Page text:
“She’s the franchise,” said Cortazzo. “Laura has that ability to bring everyone else’s game up. She’s always positive. She’s a good person, a good student, and a volleyball player that’s a real credit to the game. She’s the total package. In thirty years of being involved with sports, I’ve coached some really good athletes. She’s the best I’ve been around.”
The most honored, too. Hall earned her third PSAC West Player of the Year award, made the All-PSAC West first team for the fourth time, and was again selected to the American Volleyball Coaches Association Atlantic Region Division II all-star team. What’s more, she repeated as the Verizon College Division Academic All-American of the Year on the strength of her play and a perfect 4.0 grade-point average through six semesters.
Cortazzo surrounded Hall with a stellar supporting cast. Sophomore setter Lacey George ranked second in the conference in assists (12.57 per game) and joined Hall as a first-team PSAC West and AVCA regional selection. Raczkowski and sophomore Lindsey Behne were AVCA picks as middle blockers, and freshman outside hitter Brittany Gates was named the PSAC West and AVCA Atlantic Region Rookie of the Year.
Their collective efforts brought IUP its first conference title, the highlight of a landmark season. Led by Hall, who recorded thirty-two kills against only one error, the Indians deposed defending champion Edinboro 30-22, 19-30, 30-22, 23-30, 15-11 before an enthusiastic crowd at Memorial Field House. Small wonder Cortazzo called it “a giant step for IUP volleyball.” The Indians hadn’t even qualified for the four-team tournament since 1986.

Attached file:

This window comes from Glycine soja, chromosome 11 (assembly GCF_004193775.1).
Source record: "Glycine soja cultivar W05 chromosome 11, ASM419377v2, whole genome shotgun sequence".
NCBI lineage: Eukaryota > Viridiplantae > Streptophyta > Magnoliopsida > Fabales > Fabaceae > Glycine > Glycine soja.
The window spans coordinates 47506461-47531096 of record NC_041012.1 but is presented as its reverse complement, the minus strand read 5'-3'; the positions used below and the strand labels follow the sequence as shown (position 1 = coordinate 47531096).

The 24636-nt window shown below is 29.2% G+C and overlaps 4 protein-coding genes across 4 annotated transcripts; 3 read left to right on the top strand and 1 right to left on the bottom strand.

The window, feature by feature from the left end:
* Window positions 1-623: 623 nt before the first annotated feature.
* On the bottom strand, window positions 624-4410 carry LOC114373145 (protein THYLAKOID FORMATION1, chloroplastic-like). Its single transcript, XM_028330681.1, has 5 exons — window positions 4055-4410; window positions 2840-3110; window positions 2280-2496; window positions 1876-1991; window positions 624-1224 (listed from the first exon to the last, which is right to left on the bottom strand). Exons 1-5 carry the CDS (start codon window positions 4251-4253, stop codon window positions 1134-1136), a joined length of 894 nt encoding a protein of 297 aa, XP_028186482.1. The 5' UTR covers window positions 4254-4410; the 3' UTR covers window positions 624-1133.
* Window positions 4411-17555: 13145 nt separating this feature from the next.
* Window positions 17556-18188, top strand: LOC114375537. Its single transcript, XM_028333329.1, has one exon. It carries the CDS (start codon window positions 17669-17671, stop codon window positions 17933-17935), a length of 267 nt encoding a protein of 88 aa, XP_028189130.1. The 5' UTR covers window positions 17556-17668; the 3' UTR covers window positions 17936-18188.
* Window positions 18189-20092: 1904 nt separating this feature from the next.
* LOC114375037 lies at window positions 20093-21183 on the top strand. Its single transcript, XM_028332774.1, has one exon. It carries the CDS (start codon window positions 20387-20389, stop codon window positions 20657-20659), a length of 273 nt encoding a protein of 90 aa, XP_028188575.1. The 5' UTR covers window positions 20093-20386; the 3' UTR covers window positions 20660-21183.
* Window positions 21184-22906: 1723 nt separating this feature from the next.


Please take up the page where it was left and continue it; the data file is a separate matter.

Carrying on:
“Winning the PSAC championship for the first time was really special,” said Hall, who was voted the tourney MVP. “There was a long list of names and IUP wasn’t on it. It was nice to change that.”
Hall and the rest of the Fab Four helped change attitudes, too. The Indians no longer hope to win—they expect to. A program long regarded as one of the worst in the conference is now one of the best in the nation.
IUP’s Fab Four made quite an impact. Just like the musical Fab Four, they broke new ground and left a lasting legacy.